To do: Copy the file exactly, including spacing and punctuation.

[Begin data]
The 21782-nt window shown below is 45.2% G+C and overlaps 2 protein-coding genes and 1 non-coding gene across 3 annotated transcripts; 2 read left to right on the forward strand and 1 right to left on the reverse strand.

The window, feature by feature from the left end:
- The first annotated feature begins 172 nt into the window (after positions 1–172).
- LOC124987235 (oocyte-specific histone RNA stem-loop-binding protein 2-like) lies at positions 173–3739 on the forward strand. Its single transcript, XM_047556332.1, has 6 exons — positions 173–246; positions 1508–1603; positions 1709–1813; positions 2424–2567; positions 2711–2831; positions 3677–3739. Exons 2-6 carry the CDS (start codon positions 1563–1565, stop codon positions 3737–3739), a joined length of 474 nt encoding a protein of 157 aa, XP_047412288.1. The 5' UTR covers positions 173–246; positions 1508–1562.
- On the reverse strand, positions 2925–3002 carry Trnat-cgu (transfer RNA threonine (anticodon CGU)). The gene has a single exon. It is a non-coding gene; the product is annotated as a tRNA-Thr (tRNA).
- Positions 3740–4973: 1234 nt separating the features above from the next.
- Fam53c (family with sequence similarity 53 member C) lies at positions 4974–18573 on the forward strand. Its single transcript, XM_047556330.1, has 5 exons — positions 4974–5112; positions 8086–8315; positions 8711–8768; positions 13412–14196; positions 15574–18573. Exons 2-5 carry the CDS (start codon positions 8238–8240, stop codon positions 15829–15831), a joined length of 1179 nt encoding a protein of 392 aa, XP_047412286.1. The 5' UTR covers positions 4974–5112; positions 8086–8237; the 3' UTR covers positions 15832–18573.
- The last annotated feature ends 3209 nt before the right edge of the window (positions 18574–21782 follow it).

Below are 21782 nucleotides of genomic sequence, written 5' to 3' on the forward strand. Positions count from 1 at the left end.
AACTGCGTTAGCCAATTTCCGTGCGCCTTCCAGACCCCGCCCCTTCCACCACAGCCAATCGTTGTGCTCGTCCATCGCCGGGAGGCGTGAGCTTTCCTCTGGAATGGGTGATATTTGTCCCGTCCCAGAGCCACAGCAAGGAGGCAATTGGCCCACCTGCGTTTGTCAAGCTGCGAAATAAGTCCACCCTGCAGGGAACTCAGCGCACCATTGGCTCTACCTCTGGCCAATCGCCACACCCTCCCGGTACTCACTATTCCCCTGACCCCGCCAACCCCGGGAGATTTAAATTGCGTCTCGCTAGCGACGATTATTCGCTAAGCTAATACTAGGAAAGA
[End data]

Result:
The 21782-nt window shown below is 45.2% G+C and overlaps 2 protein-coding genes and 1 non-coding gene across 3 annotated transcripts; 2 read left to right on the forward strand and 1 right to left on the reverse strand.

The window, feature by feature from the left end:
- The first annotated feature begins 172 nt into the window (after positions 1–172).
- LOC124987235 (oocyte-specific histone RNA stem-loop-binding protein 2-like) lies at positions 173–3739 on the forward strand. Its single transcript, XM_047556332.1, has 6 exons — positions 173–246; positions 1508–1603; positions 1709–1813; positions 2424–2567; positions 2711–2831; positions 3677–3739. Exons 2-6 carry the CDS (start codon positions 1563–1565, stop codon positions 3737–3739), a joined length of 474 nt encoding a protein of 157 aa, XP_047412288.1. The 5' UTR covers positions 173–246; positions 1508–1562.
- On the reverse strand, positions 2925–3002 carry Trnat-cgu (transfer RNA threonine (anticodon CGU)). The gene has a single exon. It is a non-coding gene; the product is annotated as a tRNA-Thr (tRNA).
- Positions 3740–4973: 1234 nt separating the features above from the next.
- Fam53c (family with sequence similarity 53 member C) lies at positions 4974–18573 on the forward strand. Its single transcript, XM_047556330.1, has 5 exons — positions 4974–5112; positions 8086–8315; positions 8711–8768; positions 13412–14196; positions 15574–18573. Exons 2-5 carry the CDS (start codon positions 8238–8240, stop codon positions 15829–15831), a joined length of 1179 nt encoding a protein of 392 aa, XP_047412286.1. The 5' UTR covers positions 4974–5112; positions 8086–8237; the 3' UTR covers positions 15832–18573.
- The last annotated feature ends 3209 nt before the right edge of the window (positions 18574–21782 follow it).

Below are 21782 nucleotides of genomic sequence, written 5' to 3' on the forward strand. Positions count from 1 at the left end.
AACTGCGTTAGCCAATTTCCGTGCGCCTTCCAGACCCCGCCCCTTCCACCACAGCCAATCGTTGTGCTCGTCCATCGCCGGGAGGCGTGAGCTTTCCTCTGGAATGGGTGATATTTGTCCCGTCCCAGAGCCACAGCAAGGAGGCAATTGGCCCACCTGCGTTTGTCAAGCTGCGAAATAAGTCCACCCTGCAGGGAACTCAGCGCACCATTGGCTCTACCTCTGGCCAATCGCCACACCCTCCCGGTACTCACTATTCCCCTGACCCCGCCAACCCCGGGAGATTTAAATTGCGTCTCGCTAGCGACGATTATTCGCTAAGCTAATACTAGGAAAGA